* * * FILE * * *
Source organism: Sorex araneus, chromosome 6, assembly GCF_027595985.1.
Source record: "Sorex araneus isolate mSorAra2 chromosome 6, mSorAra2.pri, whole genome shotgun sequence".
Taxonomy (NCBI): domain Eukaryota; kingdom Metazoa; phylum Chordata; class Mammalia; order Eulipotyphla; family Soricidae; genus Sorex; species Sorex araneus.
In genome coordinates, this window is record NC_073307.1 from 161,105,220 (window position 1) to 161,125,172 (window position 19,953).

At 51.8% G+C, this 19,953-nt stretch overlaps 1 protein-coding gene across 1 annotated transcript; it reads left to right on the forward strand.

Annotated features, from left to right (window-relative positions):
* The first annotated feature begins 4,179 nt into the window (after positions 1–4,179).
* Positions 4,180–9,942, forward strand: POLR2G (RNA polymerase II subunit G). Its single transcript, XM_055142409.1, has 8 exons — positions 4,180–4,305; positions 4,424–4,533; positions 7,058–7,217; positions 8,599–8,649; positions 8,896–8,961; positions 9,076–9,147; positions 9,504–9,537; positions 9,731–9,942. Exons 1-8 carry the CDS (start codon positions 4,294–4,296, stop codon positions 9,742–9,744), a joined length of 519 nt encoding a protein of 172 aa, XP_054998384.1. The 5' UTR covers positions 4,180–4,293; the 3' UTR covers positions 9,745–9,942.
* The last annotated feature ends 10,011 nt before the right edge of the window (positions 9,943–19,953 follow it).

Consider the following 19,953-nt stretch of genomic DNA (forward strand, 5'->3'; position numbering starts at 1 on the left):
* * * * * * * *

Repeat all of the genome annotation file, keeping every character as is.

Source organism: Sorex araneus, chromosome 6, assembly GCF_027595985.1.
Source record: "Sorex araneus isolate mSorAra2 chromosome 6, mSorAra2.pri, whole genome shotgun sequence".
Taxonomy (NCBI): domain Eukaryota; kingdom Metazoa; phylum Chordata; class Mammalia; order Eulipotyphla; family Soricidae; genus Sorex; species Sorex araneus.
In genome coordinates, this window is record NC_073307.1 from 161,105,220 (window position 1) to 161,125,172 (window position 19,953).

At 51.8% G+C, this 19,953-nt stretch overlaps 1 protein-coding gene across 1 annotated transcript; it reads left to right on the forward strand.

Annotated features, from left to right (window-relative positions):
* The first annotated feature begins 4,179 nt into the window (after positions 1–4,179).
* Positions 4,180–9,942, forward strand: POLR2G (RNA polymerase II subunit G). Its single transcript, XM_055142409.1, has 8 exons — positions 4,180–4,305; positions 4,424–4,533; positions 7,058–7,217; positions 8,599–8,649; positions 8,896–8,961; positions 9,076–9,147; positions 9,504–9,537; positions 9,731–9,942. Exons 1-8 carry the CDS (start codon positions 4,294–4,296, stop codon positions 9,742–9,744), a joined length of 519 nt encoding a protein of 172 aa, XP_054998384.1. The 5' UTR covers positions 4,180–4,293; the 3' UTR covers positions 9,745–9,942.
* The last annotated feature ends 10,011 nt before the right edge of the window (positions 9,943–19,953 follow it).

Consider the following 19,953-nt stretch of genomic DNA (forward strand, 5'->3'; position numbering starts at 1 on the left):